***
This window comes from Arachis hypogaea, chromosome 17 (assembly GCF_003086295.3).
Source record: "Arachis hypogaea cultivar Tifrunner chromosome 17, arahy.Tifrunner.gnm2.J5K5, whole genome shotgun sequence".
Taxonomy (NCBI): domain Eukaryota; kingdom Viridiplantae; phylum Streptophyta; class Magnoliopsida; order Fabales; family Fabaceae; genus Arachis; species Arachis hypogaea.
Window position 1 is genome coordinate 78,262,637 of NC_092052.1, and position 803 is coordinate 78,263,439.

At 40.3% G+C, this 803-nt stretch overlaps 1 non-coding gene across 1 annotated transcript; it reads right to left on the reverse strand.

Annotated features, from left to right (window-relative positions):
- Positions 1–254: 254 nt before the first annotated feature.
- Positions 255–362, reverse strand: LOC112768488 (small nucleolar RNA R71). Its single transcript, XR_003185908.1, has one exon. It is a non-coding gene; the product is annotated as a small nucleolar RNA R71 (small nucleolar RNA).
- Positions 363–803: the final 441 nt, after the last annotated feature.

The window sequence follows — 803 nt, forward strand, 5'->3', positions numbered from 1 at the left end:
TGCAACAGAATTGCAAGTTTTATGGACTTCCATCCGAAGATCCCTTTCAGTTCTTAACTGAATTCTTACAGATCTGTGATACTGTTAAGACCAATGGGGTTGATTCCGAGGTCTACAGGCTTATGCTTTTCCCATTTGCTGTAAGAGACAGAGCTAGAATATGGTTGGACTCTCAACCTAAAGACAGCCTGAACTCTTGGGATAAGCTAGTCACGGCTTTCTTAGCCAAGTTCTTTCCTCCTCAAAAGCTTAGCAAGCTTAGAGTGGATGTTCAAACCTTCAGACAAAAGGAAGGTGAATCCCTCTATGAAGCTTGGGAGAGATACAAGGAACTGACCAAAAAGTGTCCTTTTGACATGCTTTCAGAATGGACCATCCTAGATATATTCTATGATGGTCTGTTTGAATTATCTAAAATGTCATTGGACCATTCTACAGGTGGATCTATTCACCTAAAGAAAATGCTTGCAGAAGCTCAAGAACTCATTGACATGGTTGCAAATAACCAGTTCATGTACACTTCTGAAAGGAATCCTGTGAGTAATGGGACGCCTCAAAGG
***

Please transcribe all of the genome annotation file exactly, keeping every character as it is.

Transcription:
This window comes from Arachis hypogaea, chromosome 17 (assembly GCF_003086295.3).
Source record: "Arachis hypogaea cultivar Tifrunner chromosome 17, arahy.Tifrunner.gnm2.J5K5, whole genome shotgun sequence".
Taxonomy (NCBI): domain Eukaryota; kingdom Viridiplantae; phylum Streptophyta; class Magnoliopsida; order Fabales; family Fabaceae; genus Arachis; species Arachis hypogaea.
Window position 1 is genome coordinate 78,262,637 of NC_092052.1, and position 803 is coordinate 78,263,439.

At 40.3% G+C, this 803-nt stretch overlaps 1 non-coding gene across 1 annotated transcript; it reads right to left on the reverse strand.

Annotated features, from left to right (window-relative positions):
- Positions 1–254: 254 nt before the first annotated feature.
- Positions 255–362, reverse strand: LOC112768488 (small nucleolar RNA R71). Its single transcript, XR_003185908.1, has one exon. It is a non-coding gene; the product is annotated as a small nucleolar RNA R71 (small nucleolar RNA).
- Positions 363–803: the final 441 nt, after the last annotated feature.

The window sequence follows — 803 nt, forward strand, 5'->3', positions numbered from 1 at the left end:
TGCAACAGAATTGCAAGTTTTATGGACTTCCATCCGAAGATCCCTTTCAGTTCTTAACTGAATTCTTACAGATCTGTGATACTGTTAAGACCAATGGGGTTGATTCCGAGGTCTACAGGCTTATGCTTTTCCCATTTGCTGTAAGAGACAGAGCTAGAATATGGTTGGACTCTCAACCTAAAGACAGCCTGAACTCTTGGGATAAGCTAGTCACGGCTTTCTTAGCCAAGTTCTTTCCTCCTCAAAAGCTTAGCAAGCTTAGAGTGGATGTTCAAACCTTCAGACAAAAGGAAGGTGAATCCCTCTATGAAGCTTGGGAGAGATACAAGGAACTGACCAAAAAGTGTCCTTTTGACATGCTTTCAGAATGGACCATCCTAGATATATTCTATGATGGTCTGTTTGAATTATCTAAAATGTCATTGGACCATTCTACAGGTGGATCTATTCACCTAAAGAAAATGCTTGCAGAAGCTCAAGAACTCATTGACATGGTTGCAAATAACCAGTTCATGTACACTTCTGAAAGGAATCCTGTGAGTAATGGGACGCCTCAAAGG